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Pope Francis has condemned nuclear deterrence, ratified the Treaty to Prohibit Nuclear Weapons, and been a leader in the campaign for a world without nuclear weapons. In an address in Hiroshima on November 24, 2019, he declared that “the use of atomic energy for purposes of war is today, more than ever, a crime not only against the dignity of human beings but against any possible future for our common home.” One of the pope’s closest advisors on this campaign has been Archbishop Silvano Tomasi.
In this lecture, which will be introduced by Georgetown President John J. DeGioia, Archbishop Tomasi will discuss the Catholic Church’s role in the movement to abolish nuclear weapons, including the pope’s teaching, Vatican diplomatic initiatives in support of disarmament, and the responsibilities of Catholics in this current effort. Archbishop Tomasi will be joined by leading experts for a moderated conversation and audience Q&A following his lecture.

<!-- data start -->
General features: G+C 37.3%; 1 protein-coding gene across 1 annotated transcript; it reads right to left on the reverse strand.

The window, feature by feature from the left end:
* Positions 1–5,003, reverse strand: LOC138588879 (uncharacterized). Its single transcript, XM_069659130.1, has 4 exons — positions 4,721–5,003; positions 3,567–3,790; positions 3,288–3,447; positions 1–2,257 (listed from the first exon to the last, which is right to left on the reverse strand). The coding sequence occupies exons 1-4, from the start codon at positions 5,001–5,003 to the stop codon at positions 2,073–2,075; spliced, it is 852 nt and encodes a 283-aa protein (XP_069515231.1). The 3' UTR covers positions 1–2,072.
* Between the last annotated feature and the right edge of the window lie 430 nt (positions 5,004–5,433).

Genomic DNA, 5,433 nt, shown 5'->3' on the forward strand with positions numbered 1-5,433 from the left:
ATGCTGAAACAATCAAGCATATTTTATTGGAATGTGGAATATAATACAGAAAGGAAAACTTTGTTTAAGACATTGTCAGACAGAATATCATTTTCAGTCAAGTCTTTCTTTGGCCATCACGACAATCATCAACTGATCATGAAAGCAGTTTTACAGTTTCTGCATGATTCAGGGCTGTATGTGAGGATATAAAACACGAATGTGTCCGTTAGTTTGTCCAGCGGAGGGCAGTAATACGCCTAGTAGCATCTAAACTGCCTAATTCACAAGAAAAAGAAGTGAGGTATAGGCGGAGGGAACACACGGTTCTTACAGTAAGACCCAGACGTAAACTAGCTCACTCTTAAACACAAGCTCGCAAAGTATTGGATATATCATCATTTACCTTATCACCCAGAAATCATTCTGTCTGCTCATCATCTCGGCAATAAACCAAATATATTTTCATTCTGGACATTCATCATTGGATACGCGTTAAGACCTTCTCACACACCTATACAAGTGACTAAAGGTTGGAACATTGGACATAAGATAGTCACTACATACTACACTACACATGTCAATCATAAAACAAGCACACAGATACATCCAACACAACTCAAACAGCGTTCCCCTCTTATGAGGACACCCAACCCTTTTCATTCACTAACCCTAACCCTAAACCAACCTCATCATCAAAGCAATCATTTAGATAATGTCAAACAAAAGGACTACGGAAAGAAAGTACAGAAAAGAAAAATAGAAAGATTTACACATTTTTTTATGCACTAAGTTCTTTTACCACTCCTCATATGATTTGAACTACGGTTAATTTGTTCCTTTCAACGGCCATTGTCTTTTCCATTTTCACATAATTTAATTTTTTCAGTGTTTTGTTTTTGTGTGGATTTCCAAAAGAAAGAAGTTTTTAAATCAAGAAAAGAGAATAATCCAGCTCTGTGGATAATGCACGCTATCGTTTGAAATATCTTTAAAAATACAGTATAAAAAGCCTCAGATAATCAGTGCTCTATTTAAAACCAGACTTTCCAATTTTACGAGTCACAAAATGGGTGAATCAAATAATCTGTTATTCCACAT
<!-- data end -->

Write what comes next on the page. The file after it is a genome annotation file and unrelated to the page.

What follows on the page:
A reception will follow.
This event is made possible, in part, by a generous grant from the Nuclear Threat Initiative. It is co-sponsored by the Kroc Institute for International Peace Studies at the University of Notre Dame Keough School of Global Affairs; the Initiative on Revitalizing Catholic Engagement on Nuclear Disarmament, a collaboration of Georgetown University’s Berkley Center for Religion, Peace, and World Affairs; and the Catholic Peacebuilding Network.
Related Event: The Pope and the Bomb: Beyond Deterrence